Parable of the empty jar

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The Parable of the Empty Jar (also known as the Parable of the Woman With a Jar), is a parable attributed to Jesus. However, it appears in none of the Canonical gospels of the New Testament but only in the non-canonical Gospel of Thomas. According to the Gospel of Thomas 97 Jesus said:

"The kingdom of the father is like a certain woman who was carrying a jar full of meal. While she was walking on the road, still some distance from home, the handle of the jar broke and the meal emptied out behind her on the road. She did not realize it; she had noticed no accident. When she reached her house, she set the jar down and found it empty."[1]


The scholars of the Jesus Seminar gave the Parable of the Empty Jar a "pink" rating, indicating that it is in their opinion probably, but not certainly, an authentic saying of Jesus.[2] The scholars of the Seminar noted parallels with the parable of the leaven, which immediately precedes the parable of the empty jar in the Gospel of Thomas and the parable of the mustard seed: in all three the kingdom starts with something "unnoticed or unexpected or modest". However, the work of the Jesus Seminar has been criticized by other scholars.[3][4]


This parable has been given a wide variety of interpretations. It may be a warning against letting the "Kingdom", which according to Thomas 3 is "inside of you and outside of you"[1] slip away like the lost flour:[5] it may also be a simple warning against self-confidence.[6] The emptiness of the jar may represent an empty life: "people who live their lives in the world [...] carry jars they think are full, but discover, even after much activity, that they are empty".[7] Another interpretation is that the parable refers to "the imperceptible coming of the Kingdom".[8] One commentator recasts the emptiness of the jar in a positive light by highlighting the contrast of the image of the empty jar with the expected ending of the woman finding a full jar: such a "happy ending" would be "fairy tale religiosity" whereas "emptiness in the world is what is critical to eventual spiritual fullness".[9]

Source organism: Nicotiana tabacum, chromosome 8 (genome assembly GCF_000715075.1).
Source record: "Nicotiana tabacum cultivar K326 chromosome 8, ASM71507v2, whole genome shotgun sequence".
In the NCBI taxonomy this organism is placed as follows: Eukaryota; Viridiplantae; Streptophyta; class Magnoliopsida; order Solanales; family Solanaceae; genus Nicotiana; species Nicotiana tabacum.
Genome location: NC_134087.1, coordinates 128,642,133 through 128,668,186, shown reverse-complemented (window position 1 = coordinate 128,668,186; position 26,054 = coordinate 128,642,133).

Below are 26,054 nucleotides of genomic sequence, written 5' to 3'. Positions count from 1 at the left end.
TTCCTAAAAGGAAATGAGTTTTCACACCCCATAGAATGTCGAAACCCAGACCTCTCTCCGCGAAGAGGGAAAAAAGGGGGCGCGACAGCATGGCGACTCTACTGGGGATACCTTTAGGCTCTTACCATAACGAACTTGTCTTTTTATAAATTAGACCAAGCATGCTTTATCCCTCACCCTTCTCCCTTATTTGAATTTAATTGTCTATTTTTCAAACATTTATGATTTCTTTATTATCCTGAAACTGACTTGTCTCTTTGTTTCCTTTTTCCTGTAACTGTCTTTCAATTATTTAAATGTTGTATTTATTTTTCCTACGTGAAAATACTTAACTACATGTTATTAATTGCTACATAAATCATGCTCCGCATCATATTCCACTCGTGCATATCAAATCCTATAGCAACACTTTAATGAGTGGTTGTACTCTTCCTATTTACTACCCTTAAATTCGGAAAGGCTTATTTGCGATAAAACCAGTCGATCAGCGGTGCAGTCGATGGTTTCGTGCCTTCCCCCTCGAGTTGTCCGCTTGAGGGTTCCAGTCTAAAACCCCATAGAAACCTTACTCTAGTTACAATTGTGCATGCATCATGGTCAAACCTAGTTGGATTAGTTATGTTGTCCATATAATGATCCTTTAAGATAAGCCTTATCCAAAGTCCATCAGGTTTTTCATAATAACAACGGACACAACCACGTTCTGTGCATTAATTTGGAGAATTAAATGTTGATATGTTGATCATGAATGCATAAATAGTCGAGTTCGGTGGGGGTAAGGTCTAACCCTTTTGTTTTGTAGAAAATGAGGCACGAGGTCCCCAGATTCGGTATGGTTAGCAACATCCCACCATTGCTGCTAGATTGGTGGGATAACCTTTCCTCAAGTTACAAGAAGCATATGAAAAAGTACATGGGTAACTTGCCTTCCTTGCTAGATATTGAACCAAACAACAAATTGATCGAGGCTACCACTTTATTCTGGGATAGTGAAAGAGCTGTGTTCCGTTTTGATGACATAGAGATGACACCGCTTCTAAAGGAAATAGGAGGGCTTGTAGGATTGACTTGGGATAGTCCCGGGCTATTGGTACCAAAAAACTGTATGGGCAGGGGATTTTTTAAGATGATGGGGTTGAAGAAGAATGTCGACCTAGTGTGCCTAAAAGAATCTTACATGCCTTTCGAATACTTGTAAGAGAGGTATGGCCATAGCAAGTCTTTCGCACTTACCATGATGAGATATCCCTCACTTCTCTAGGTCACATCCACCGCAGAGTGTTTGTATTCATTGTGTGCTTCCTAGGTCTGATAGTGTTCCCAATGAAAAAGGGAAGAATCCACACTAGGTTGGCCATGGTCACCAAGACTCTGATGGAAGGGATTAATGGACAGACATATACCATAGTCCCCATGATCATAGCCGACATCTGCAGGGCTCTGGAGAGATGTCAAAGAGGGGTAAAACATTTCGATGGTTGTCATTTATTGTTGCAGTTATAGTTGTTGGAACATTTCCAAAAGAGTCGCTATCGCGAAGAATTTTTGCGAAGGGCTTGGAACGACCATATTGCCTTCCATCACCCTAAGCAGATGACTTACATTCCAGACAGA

1. ^ a b "Gospel of Thomas (Lambdin Translation) - The Nag Hammadi Library". Retrieved 2014-02-26. 
  2. ^ Funk, Robert Walter (1997). The Five Gospels: What Did Jesus Really Say? the Search for the Authentic Words of Jesus (first HarperCollins paperback ed.). HarperCollins. p. 552. ISBN 0-06-063040-X. 
  3. ^ "Jesus Seminar Preface". Retrieved 2014-02-26. 
  4. ^ Bruce Chilton and Craig A. Evans, eds. (1999). "Five Gospels but No Gospel" (PDF). Leiden: Brill. pp. 83–120. Retrieved 2014-02-26. originally published in Authenticating the Activities of Jesus 
  5. ^ Hultgren, Arland J. (2002). The Parables of Jesus: a commentary. Grand Rapids, Michigan/Cambridge, U.K.: Wm. B. Eerdmans Publishing. p. 443. ISBN 0-8028-6077-X. 
  6. ^ Bromiley, Geoffrey W, ed. (1994). "Apocryphal gospels". International Standard Bible Encyclopedia. 1. Grand Rapids, Michigan: Wm. B. Eerdmans Publishing. p. 186. ISBN 0-8028-3781-6. 
  7. ^ Valantasis, Richard (1997). The Gospel of Thomas. London and New York: Routledge. p. 178. ISBN 0-415-11622-8. 
  8. ^ Jones, Peter Rhea (1997). Studying the Parables of Jesus. Macon, GA: Smyth & Helwys Publishing, Inc. p. 34. ISBN 1-57312-167-3. 
  9. ^ Amundsen, Christian (1999). Insights/Secret Teachings of Jesus: The Gospel of Thomas. Sunstar Publishing Ltd. p. 230. ISBN 1-887472-57-6.